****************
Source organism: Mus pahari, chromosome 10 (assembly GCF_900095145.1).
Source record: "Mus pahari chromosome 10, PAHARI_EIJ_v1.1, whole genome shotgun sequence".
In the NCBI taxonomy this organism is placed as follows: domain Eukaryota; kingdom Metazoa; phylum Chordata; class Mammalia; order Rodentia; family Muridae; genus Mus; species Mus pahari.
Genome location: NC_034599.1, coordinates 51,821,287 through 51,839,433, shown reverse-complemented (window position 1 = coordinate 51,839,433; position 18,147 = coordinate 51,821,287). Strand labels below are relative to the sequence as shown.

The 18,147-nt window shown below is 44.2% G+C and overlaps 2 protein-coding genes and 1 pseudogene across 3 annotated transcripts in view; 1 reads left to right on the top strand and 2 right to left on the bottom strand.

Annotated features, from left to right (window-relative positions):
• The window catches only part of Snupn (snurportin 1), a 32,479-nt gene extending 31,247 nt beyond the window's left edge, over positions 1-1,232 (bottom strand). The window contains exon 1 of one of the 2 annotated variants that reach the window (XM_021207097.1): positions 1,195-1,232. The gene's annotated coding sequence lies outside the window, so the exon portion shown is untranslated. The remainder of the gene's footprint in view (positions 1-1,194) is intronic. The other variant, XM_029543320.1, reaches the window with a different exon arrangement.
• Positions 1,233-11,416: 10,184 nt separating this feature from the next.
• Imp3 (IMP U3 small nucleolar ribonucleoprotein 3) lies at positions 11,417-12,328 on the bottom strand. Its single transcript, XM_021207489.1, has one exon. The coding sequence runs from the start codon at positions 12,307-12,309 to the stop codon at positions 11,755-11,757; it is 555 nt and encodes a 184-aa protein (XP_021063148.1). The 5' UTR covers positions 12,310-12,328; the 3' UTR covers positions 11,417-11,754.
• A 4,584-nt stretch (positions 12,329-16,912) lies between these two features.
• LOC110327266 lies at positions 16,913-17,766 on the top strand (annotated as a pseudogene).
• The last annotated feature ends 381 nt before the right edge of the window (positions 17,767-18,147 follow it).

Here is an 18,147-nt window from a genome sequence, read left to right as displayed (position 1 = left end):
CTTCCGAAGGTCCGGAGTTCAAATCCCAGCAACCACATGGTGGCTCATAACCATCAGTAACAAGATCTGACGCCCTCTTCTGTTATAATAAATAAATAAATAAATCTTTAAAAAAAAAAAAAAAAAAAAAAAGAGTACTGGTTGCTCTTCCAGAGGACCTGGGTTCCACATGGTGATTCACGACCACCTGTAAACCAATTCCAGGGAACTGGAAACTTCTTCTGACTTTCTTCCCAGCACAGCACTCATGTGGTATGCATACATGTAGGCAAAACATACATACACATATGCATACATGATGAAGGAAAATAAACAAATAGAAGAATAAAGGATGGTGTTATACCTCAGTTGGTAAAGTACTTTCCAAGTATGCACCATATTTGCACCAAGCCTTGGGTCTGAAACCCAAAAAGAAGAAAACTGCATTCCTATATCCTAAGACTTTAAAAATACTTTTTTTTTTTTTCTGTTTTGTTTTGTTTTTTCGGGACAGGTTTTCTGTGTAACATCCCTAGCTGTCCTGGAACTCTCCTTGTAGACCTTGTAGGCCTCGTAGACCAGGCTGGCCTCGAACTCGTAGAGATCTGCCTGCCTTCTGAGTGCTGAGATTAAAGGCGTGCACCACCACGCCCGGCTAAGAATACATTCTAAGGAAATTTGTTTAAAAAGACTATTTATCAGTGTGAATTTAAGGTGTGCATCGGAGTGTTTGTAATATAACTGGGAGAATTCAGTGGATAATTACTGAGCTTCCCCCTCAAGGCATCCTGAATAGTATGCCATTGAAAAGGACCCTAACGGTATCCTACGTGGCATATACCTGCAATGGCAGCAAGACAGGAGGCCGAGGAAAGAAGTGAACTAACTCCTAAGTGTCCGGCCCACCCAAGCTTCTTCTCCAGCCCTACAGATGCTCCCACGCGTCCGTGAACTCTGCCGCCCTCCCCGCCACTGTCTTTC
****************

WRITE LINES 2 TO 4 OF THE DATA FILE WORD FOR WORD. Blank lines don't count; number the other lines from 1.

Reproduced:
Source record: "Mus pahari chromosome 10, PAHARI_EIJ_v1.1, whole genome shotgun sequence".
In the NCBI taxonomy this organism is placed as follows: domain Eukaryota; kingdom Metazoa; phylum Chordata; class Mammalia; order Rodentia; family Muridae; genus Mus; species Mus pahari.
Genome location: NC_034599.1, coordinates 51,821,287 through 51,839,433, shown reverse-complemented (window position 1 = coordinate 51,839,433; position 18,147 = coordinate 51,821,287). Strand labels below are relative to the sequence as shown.